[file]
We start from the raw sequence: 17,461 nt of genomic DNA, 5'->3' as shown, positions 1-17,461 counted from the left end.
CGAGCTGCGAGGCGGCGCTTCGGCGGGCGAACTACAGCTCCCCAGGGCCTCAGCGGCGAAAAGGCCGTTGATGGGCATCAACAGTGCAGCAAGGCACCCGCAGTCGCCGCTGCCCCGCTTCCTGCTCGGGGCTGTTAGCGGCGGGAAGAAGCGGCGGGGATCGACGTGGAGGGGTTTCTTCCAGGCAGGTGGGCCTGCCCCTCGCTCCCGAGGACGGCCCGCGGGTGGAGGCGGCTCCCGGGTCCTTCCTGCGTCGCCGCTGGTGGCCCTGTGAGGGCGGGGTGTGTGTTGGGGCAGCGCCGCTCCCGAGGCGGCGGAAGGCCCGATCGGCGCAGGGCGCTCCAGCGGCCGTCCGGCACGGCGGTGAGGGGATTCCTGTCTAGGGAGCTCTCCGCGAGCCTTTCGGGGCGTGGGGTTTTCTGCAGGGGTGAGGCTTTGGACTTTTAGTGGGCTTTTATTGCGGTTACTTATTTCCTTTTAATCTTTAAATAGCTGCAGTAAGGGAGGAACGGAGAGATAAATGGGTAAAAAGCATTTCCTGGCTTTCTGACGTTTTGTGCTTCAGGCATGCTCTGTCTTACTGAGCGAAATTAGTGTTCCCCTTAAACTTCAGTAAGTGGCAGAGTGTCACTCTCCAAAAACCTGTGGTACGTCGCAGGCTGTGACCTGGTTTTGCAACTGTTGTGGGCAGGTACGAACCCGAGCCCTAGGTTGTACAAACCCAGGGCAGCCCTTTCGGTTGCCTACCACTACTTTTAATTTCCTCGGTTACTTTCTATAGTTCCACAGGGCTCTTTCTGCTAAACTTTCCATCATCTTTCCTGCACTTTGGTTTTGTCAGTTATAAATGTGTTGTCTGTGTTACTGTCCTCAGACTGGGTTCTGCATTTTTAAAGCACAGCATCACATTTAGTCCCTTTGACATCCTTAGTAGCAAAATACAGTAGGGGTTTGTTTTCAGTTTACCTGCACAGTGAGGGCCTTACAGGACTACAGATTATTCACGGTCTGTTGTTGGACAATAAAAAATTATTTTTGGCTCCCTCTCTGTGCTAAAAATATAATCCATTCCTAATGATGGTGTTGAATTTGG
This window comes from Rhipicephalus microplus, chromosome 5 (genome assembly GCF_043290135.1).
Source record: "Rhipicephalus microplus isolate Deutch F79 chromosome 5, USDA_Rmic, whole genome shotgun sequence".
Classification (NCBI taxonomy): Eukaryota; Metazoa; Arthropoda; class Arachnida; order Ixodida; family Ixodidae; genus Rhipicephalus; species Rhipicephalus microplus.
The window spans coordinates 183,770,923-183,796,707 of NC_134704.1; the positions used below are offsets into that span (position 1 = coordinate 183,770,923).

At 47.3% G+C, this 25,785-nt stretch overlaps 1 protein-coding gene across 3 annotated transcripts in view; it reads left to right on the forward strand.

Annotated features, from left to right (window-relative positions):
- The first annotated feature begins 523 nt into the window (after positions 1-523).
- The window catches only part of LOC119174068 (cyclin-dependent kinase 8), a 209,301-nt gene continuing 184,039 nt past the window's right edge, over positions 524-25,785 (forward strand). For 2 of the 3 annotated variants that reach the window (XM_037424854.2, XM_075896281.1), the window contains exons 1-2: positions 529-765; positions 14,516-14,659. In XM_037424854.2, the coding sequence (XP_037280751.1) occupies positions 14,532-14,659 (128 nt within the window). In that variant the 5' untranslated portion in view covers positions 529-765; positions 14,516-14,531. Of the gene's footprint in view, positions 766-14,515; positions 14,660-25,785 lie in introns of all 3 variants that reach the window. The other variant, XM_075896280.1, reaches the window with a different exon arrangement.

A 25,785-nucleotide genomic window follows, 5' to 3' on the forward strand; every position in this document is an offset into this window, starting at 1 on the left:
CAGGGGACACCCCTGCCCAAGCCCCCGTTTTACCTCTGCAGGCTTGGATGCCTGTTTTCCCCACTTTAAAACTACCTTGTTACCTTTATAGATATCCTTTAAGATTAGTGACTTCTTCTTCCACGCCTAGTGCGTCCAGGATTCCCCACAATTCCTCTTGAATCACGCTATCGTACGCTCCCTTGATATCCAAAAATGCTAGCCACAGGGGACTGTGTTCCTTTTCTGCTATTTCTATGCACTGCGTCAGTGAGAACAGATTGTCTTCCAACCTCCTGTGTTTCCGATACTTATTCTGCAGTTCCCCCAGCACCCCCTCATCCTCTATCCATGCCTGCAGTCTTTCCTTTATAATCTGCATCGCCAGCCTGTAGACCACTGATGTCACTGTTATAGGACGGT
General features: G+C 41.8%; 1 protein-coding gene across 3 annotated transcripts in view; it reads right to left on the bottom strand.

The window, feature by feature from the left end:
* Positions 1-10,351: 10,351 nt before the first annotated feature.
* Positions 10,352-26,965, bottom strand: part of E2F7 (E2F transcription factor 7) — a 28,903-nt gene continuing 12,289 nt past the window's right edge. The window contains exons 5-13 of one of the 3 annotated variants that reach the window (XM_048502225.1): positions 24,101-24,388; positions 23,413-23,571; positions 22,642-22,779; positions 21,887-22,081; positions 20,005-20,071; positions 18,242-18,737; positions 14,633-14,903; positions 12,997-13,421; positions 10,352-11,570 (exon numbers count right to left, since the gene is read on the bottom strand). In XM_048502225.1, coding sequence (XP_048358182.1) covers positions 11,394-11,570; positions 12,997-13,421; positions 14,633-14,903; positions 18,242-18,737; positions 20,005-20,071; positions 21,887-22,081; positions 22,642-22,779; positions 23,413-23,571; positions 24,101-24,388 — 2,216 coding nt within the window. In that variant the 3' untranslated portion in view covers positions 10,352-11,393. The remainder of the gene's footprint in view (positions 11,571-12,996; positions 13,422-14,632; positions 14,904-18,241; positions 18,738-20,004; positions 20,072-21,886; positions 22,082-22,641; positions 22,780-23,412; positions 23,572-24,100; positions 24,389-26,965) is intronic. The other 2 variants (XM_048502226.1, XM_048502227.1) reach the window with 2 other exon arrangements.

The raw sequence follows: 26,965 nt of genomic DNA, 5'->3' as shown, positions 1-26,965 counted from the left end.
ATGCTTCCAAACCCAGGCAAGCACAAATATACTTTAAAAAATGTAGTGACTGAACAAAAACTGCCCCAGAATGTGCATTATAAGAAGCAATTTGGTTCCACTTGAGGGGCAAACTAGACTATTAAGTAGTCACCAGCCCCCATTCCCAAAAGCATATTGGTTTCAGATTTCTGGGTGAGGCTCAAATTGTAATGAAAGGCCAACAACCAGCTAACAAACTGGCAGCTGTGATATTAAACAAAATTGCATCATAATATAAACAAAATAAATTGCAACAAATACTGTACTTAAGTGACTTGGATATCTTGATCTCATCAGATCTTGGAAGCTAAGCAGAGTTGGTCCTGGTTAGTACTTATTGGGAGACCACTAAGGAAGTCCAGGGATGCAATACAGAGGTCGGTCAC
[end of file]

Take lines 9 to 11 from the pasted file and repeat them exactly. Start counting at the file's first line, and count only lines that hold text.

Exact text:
- The first annotated feature begins 523 nt into the window (after positions 1-523).
- The window catches only part of LOC119174068 (cyclin-dependent kinase 8), a 209,301-nt gene continuing 184,039 nt past the window's right edge, over positions 524-25,785 (forward strand). For 2 of the 3 annotated variants that reach the window (XM_037424854.2, XM_075896281.1), the window contains exons 1-2: positions 529-765; positions 14,516-14,659. In XM_037424854.2, the coding sequence (XP_037280751.1) occupies positions 14,532-14,659 (128 nt within the window). In that variant the 5' untranslated portion in view covers positions 529-765; positions 14,516-14,531. Of the gene's footprint in view, positions 766-14,515; positions 14,660-25,785 lie in introns of all 3 variants that reach the window. The other variant, XM_075896280.1, reaches the window with a different exon arrangement.

A 25,785-nucleotide genomic window follows, 5' to 3' on the forward strand; every position in this document is an offset into this window, starting at 1 on the left: